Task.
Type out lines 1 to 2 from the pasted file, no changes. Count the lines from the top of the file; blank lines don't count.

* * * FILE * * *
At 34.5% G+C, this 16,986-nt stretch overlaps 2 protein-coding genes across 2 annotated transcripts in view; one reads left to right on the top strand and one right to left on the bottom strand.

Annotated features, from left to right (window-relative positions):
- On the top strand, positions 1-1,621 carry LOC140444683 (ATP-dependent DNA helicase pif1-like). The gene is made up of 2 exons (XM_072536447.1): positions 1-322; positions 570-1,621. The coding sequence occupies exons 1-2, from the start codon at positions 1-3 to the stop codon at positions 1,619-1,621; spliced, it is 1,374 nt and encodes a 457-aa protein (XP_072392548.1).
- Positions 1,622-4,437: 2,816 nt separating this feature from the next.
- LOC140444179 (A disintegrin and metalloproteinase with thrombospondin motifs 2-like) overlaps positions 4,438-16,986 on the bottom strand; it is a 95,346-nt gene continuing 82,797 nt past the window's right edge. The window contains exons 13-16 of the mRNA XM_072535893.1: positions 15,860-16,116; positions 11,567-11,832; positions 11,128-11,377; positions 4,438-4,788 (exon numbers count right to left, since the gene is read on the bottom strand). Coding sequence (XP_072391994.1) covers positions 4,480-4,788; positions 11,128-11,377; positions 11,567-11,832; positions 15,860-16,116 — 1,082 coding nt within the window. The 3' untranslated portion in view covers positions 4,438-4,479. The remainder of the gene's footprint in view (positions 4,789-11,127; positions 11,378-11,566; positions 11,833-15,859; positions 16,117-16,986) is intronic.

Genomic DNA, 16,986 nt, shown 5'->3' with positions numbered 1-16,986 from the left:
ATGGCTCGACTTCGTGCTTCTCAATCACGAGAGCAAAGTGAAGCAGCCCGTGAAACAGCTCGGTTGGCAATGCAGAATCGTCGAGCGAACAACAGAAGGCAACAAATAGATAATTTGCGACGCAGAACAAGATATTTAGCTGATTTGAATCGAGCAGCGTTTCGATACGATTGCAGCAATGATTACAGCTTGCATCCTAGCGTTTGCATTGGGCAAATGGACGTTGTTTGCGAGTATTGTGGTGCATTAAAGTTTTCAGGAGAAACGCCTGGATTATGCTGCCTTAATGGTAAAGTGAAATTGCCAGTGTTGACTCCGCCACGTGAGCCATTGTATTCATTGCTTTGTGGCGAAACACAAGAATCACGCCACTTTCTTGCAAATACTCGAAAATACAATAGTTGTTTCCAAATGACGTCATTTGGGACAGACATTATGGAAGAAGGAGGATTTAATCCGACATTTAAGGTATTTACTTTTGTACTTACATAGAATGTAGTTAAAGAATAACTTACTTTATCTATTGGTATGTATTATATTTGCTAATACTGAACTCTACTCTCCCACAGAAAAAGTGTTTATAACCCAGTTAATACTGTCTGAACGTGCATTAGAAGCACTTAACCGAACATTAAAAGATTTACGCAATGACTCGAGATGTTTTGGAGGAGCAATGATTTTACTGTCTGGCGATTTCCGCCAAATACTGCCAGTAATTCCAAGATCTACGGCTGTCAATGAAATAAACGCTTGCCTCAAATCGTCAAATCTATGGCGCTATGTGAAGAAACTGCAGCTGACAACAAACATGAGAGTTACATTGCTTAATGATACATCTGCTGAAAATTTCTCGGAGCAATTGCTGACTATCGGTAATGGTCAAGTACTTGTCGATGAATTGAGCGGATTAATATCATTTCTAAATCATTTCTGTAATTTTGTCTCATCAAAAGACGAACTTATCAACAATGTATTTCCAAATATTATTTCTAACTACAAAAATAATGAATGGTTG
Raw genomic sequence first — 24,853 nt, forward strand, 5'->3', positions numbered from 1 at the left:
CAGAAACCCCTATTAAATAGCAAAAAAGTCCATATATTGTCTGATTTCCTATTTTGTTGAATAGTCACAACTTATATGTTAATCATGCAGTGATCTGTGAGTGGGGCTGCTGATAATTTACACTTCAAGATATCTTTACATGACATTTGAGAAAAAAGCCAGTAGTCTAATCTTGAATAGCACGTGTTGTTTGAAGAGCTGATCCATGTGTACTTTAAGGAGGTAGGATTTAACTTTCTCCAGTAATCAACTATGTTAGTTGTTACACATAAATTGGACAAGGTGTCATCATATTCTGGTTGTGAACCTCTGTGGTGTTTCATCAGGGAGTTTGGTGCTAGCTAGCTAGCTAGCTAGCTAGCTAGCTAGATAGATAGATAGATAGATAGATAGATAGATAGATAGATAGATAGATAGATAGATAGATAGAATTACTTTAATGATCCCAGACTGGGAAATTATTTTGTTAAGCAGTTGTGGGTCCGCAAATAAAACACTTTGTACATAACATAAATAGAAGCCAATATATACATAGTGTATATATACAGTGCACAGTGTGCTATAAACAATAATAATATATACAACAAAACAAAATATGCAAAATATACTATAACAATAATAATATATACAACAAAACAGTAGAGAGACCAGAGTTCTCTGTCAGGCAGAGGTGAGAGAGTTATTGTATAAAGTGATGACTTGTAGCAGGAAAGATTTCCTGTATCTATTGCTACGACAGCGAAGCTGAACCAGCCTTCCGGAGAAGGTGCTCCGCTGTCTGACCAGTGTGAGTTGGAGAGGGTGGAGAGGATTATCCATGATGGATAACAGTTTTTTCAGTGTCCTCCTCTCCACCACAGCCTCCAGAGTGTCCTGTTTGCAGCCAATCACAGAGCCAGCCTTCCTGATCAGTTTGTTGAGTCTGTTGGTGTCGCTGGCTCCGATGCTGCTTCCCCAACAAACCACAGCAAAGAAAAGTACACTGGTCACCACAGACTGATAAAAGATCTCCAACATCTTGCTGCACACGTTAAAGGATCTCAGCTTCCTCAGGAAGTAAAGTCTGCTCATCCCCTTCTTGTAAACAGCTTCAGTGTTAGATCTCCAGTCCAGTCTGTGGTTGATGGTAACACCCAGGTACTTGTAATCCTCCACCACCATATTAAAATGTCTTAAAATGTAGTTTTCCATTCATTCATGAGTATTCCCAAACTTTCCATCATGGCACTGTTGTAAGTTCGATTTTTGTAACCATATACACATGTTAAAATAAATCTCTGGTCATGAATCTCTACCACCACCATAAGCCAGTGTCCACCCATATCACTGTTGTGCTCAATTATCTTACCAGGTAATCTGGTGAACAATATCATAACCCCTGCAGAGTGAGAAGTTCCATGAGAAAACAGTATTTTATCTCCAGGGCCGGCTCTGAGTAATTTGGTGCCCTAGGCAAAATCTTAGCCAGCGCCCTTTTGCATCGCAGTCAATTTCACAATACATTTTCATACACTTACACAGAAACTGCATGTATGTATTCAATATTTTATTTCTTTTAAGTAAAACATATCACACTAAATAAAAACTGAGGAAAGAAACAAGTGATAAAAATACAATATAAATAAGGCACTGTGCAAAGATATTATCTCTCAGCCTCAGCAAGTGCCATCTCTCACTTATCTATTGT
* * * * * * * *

At 34.5% G+C, this 16,986-nt stretch overlaps 2 protein-coding genes across 2 annotated transcripts in view; one reads left to right on the top strand and one right to left on the bottom strand.

Annotated features, from left to right (window-relative positions):